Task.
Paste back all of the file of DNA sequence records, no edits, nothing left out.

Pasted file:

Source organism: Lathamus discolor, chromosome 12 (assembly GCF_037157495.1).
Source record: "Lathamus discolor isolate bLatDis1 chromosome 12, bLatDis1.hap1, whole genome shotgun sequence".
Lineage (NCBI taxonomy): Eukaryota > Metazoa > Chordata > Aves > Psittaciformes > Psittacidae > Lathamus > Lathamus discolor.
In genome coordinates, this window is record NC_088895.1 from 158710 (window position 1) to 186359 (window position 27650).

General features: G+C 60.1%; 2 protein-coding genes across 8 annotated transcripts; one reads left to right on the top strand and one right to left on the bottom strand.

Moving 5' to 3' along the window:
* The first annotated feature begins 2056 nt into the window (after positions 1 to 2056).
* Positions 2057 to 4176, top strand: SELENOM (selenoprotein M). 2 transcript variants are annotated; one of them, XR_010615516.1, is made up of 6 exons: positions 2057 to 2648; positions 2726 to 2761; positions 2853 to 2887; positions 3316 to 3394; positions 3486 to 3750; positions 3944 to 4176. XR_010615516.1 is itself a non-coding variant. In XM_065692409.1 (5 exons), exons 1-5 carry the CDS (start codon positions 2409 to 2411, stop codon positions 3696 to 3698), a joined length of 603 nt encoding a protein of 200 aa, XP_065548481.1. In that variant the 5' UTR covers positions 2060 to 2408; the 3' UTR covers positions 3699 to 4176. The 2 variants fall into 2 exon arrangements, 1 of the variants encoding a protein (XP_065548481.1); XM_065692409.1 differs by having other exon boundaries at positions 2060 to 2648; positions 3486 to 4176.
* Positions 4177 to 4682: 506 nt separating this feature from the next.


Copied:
Source organism: Lathamus discolor, chromosome 12 (assembly GCF_037157495.1).
Source record: "Lathamus discolor isolate bLatDis1 chromosome 12, bLatDis1.hap1, whole genome shotgun sequence".
Lineage (NCBI taxonomy): Eukaryota > Metazoa > Chordata > Aves > Psittaciformes > Psittacidae > Lathamus > Lathamus discolor.
In genome coordinates, this window is record NC_088895.1 from 158710 (window position 1) to 186359 (window position 27650).

General features: G+C 60.1%; 2 protein-coding genes across 8 annotated transcripts; one reads left to right on the top strand and one right to left on the bottom strand.

Moving 5' to 3' along the window:
* The first annotated feature begins 2056 nt into the window (after positions 1 to 2056).
* Positions 2057 to 4176, top strand: SELENOM (selenoprotein M). 2 transcript variants are annotated; one of them, XR_010615516.1, is made up of 6 exons: positions 2057 to 2648; positions 2726 to 2761; positions 2853 to 2887; positions 3316 to 3394; positions 3486 to 3750; positions 3944 to 4176. XR_010615516.1 is itself a non-coding variant. In XM_065692409.1 (5 exons), exons 1-5 carry the CDS (start codon positions 2409 to 2411, stop codon positions 3696 to 3698), a joined length of 603 nt encoding a protein of 200 aa, XP_065548481.1. In that variant the 5' UTR covers positions 2060 to 2408; the 3' UTR covers positions 3699 to 4176. The 2 variants fall into 2 exon arrangements, 1 of the variants encoding a protein (XP_065548481.1); XM_065692409.1 differs by having other exon boundaries at positions 2060 to 2648; positions 3486 to 4176.
* Positions 4177 to 4682: 506 nt separating this feature from the next.